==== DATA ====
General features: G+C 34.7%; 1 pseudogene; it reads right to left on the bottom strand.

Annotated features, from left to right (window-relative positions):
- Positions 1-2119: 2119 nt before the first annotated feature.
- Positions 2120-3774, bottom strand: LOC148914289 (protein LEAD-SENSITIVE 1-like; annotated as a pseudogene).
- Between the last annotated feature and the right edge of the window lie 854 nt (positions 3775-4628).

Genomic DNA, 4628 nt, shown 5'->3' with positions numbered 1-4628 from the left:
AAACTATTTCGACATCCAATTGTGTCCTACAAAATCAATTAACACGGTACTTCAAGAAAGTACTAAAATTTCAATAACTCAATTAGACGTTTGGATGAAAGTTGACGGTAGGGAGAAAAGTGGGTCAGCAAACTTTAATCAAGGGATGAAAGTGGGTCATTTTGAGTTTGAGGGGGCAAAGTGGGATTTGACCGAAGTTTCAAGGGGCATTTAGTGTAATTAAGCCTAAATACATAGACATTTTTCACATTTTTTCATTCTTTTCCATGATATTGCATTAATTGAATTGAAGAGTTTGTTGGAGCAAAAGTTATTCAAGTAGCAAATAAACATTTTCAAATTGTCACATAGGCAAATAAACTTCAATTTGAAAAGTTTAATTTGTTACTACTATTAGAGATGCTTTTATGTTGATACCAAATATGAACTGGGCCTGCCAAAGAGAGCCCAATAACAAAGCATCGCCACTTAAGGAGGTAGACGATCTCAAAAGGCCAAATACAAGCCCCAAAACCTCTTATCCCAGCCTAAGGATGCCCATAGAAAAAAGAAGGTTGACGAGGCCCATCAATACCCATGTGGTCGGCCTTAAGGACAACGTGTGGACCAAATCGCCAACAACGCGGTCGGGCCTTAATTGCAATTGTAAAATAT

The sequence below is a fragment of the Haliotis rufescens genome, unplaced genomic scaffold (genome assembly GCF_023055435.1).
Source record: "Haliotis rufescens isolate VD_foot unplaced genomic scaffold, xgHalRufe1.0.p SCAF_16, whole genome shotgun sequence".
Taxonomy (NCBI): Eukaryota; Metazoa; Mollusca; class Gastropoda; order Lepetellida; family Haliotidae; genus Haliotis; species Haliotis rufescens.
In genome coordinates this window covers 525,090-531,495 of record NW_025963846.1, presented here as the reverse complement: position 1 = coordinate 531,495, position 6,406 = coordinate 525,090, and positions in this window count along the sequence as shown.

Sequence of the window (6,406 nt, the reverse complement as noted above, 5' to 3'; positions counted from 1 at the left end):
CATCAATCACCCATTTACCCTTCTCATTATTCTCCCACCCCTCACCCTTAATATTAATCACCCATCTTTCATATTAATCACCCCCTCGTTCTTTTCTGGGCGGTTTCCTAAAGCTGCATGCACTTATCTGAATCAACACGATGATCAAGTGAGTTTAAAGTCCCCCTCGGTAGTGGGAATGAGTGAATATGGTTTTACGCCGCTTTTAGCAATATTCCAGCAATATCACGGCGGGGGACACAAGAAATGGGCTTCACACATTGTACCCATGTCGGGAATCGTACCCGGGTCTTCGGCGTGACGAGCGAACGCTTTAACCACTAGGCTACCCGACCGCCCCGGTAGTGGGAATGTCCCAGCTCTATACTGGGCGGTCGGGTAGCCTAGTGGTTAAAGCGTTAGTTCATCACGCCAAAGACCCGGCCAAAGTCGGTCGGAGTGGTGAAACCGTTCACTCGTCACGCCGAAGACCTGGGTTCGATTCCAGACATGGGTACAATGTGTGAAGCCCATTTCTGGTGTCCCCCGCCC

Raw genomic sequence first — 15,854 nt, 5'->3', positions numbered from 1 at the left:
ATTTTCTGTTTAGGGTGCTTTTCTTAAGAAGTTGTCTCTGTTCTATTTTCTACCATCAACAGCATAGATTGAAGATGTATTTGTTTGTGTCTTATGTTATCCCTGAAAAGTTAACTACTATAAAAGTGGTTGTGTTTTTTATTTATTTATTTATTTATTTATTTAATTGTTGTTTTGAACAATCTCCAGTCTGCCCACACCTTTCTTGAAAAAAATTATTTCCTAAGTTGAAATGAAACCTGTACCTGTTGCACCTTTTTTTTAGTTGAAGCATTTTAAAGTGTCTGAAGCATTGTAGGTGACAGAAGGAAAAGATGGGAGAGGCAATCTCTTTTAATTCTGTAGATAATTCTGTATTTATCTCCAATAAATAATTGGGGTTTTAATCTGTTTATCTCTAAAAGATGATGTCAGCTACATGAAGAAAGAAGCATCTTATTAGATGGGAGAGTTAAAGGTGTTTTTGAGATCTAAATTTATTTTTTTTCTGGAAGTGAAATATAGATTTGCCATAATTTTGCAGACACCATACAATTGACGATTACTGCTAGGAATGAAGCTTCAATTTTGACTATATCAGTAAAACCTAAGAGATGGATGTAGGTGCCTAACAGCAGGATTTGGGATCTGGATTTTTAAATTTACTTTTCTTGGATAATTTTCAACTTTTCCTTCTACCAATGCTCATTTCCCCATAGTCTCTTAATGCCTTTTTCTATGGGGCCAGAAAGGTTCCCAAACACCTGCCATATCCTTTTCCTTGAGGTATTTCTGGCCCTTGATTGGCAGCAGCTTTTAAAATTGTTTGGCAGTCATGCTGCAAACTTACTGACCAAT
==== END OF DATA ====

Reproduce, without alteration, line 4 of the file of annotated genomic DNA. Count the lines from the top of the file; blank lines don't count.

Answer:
- Positions 2120-3774, bottom strand: LOC148914289 (protein LEAD-SENSITIVE 1-like; annotated as a pseudogene).